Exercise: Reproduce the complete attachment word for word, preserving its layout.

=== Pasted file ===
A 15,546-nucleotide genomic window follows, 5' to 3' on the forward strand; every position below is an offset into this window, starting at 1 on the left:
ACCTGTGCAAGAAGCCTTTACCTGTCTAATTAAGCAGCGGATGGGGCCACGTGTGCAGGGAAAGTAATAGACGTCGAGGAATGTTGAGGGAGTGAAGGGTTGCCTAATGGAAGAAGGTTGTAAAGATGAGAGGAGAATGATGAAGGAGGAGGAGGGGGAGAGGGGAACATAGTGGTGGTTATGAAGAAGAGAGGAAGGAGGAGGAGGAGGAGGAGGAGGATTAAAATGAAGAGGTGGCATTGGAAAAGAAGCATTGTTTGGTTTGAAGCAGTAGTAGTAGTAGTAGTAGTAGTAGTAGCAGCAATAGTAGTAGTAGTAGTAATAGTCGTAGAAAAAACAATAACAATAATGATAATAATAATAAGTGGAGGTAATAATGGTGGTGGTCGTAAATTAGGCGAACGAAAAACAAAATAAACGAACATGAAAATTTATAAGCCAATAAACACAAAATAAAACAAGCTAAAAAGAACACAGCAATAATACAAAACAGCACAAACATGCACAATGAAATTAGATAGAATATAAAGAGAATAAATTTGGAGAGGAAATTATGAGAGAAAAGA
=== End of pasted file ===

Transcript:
A 15,546-nucleotide genomic window follows, 5' to 3' on the forward strand; every position below is an offset into this window, starting at 1 on the left:
ACCTGTGCAAGAAGCCTTTACCTGTCTAATTAAGCAGCGGATGGGGCCACGTGTGCAGGGAAAGTAATAGACGTCGAGGAATGTTGAGGGAGTGAAGGGTTGCCTAATGGAAGAAGGTTGTAAAGATGAGAGGAGAATGATGAAGGAGGAGGAGGGGGAGAGGGGAACATAGTGGTGGTTATGAAGAAGAGAGGAAGGAGGAGGAGGAGGAGGAGGAGGATTAAAATGAAGAGGTGGCATTGGAAAAGAAGCATTGTTTGGTTTGAAGCAGTAGTAGTAGTAGTAGTAGTAGTAGTAGCAGCAATAGTAGTAGTAGTAGTAATAGTCGTAGAAAAAACAATAACAATAATGATAATAATAATAAGTGGAGGTAATAATGGTGGTGGTCGTAAATTAGGCGAACGAAAAACAAAATAAACGAACATGAAAATTTATAAGCCAATAAACACAAAATAAAACAAGCTAAAAAGAACACAGCAATAATACAAAACAGCACAAACATGCACAATGAAATTAGATAGAATATAAAGAGAATAAATTTGGAGAGGAAATTATGAGAGAAAAGA